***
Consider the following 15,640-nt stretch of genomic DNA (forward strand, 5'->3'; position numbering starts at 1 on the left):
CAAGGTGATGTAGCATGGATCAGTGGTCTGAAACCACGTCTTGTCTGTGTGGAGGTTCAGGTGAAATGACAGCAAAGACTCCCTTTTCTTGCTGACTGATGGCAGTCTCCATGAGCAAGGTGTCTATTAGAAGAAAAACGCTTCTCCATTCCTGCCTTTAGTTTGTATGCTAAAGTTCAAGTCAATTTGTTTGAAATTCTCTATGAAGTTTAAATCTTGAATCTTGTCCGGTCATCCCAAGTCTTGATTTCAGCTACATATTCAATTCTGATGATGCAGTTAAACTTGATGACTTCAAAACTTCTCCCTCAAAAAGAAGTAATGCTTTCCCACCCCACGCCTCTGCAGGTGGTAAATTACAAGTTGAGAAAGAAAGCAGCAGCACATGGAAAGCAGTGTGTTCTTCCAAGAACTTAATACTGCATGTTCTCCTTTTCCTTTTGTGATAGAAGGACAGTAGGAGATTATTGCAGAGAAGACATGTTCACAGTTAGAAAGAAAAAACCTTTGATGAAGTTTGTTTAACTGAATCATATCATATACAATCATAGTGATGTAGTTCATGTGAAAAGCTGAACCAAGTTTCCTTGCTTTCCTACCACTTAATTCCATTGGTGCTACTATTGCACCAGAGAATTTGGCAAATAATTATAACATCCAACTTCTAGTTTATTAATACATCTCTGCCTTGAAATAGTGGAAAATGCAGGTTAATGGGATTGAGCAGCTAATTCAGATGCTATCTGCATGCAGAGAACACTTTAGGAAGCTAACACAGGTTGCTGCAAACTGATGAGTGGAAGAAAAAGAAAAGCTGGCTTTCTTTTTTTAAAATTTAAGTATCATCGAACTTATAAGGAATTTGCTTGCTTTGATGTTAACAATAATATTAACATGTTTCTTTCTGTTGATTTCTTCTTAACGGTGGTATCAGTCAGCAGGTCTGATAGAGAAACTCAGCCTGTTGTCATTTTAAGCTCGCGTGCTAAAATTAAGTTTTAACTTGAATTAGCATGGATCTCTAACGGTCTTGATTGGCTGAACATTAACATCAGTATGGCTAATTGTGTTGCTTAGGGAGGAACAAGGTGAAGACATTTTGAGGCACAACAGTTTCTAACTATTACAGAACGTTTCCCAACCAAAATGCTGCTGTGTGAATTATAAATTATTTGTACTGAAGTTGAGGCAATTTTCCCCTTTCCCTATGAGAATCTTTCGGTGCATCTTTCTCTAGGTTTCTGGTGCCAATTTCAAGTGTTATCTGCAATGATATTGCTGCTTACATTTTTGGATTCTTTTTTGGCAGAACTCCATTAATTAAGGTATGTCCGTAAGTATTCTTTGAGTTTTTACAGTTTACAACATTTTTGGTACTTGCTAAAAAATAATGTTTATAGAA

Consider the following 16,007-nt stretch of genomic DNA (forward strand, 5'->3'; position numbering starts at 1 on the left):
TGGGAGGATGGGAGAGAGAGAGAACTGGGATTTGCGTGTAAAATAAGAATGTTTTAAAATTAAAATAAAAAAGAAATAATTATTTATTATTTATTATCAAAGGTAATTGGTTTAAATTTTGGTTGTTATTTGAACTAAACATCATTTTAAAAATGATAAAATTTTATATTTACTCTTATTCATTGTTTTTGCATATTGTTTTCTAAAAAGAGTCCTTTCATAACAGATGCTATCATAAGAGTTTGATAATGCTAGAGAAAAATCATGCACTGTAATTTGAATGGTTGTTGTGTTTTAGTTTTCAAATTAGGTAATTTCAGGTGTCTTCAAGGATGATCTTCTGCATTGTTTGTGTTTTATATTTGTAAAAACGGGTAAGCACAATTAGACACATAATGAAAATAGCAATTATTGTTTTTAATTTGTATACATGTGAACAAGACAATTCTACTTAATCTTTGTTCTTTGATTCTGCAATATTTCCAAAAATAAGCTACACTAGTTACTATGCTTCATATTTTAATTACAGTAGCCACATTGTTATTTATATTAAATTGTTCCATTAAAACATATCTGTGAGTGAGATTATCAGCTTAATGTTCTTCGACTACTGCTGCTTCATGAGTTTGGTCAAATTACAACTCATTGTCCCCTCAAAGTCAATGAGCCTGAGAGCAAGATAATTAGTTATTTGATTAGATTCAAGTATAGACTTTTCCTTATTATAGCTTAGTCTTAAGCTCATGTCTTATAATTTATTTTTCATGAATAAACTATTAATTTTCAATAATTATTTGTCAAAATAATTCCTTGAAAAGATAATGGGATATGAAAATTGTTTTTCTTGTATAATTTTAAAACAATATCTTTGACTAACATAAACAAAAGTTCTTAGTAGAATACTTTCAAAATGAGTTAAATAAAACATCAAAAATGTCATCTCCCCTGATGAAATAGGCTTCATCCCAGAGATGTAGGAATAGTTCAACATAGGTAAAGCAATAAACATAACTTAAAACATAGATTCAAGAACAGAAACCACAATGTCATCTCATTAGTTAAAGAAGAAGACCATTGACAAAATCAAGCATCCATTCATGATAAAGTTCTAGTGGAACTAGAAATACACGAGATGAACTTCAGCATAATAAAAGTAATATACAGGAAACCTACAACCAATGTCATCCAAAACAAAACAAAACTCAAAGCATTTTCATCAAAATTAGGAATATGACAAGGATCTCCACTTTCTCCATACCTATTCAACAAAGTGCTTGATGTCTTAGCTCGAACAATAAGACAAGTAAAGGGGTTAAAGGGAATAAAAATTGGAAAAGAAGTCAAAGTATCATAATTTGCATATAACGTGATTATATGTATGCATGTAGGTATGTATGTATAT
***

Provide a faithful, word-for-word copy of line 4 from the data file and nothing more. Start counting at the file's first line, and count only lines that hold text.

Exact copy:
TGGGAGGATGGGAGAGAGAGAGAACTGGGATTTGCGTGTAAAATAAGAATGTTTTAAAATTAAAATAAAAAAGAAATAATTATTTATTATTTATTATCAAAGGTAATTGGTTTAAATTTTGGTTGTTATTTGAACTAAACATCATTTTAAAAATGATAAAATTTTATATTTACTCTTATTCATTGTTTTTGCATATTGTTTTCTAAAAAGAGTCCTTTCATAACAGATGCTATCATAAGAGTTTGATAATGCTAGAGAAAAATCATGCACTGTAATTTGAATGGTTGTTGTGTTTTAGTTTTCAAATTAGGTAATTTCAGGTGTCTTCAAGGATGATCTTCTGCATTGTTTGTGTTTTATATTTGTAAAAACGGGTAAGCACAATTAGACACATAATGAAAATAGCAATTATTGTTTTTAATTTGTATACATGTGAACAAGACAATTCTACTTAATCTTTGTTCTTTGATTCTGCAATATTTCCAAAAATAAGCTACACTAGTTACTATGCTTCATATTTTAATTACAGTAGCCACATTGTTATTTATATTAAATTGTTCCATTAAAACATATCTGTGAGTGAGATTATCAGCTTAATGTTCTTCGACTACTGCTGCTTCATGAGTTTGGTCAAATTACAACTCATTGTCCCCTCAAAGTCAATGAGCCTGAGAGCAAGATAATTAGTTATTTGATTAGATTCAAGTATAGACTTTTCCTTATTATAGCTTAGTCTTAAGCTCATGTCTTATAATTTATTTTTCATGAATAAACTATTAATTTTCAATAATTATTTGTCAAAATAATTCCTTGAAAAGATAATGGGATATGAAAATTGTTTTTCTTGTATAATTTTAAAACAATATCTTTGACTAACATAAACAAAAGTTCTTAGTAGAATACTTTCAAAATGAGTTAAATAAAACATCAAAAATGTCATCTCCCCTGATGAAATAGGCTTCATCCCAGAGATGTAGGAATAGTTCAACATAGGTAAAGCAATAAACATAACTTAAAACATAGATTCAAGAACAGAAACCACAATGTCATCTCATTAGTTAAAGAAGAAGACCATTGACAAAATCAAGCATCCATTCATGATAAAGTTCTAGTGGAACTAGAAATACACGAGATGAACTTCAGCATAATAAAAGTAATATACAGGAAACCTACAACCAATGTCATCCAAAACAAAACAAAACTCAAAGCATTTTCATCAAAATTAGGAATATGACAAGGATCTCCACTTTCTCCATACCTATTCAACAAAGTGCTTGATGTCTTAGCTCGAACAATAAGACAAGTAAAGGGGTTAAAGGGAATAAAAATTGGAAAAGAAGTCAAAGTATCATAATTTGCATATAACGTGATTATATGTATGCATGTAGGTATGTATGTATAT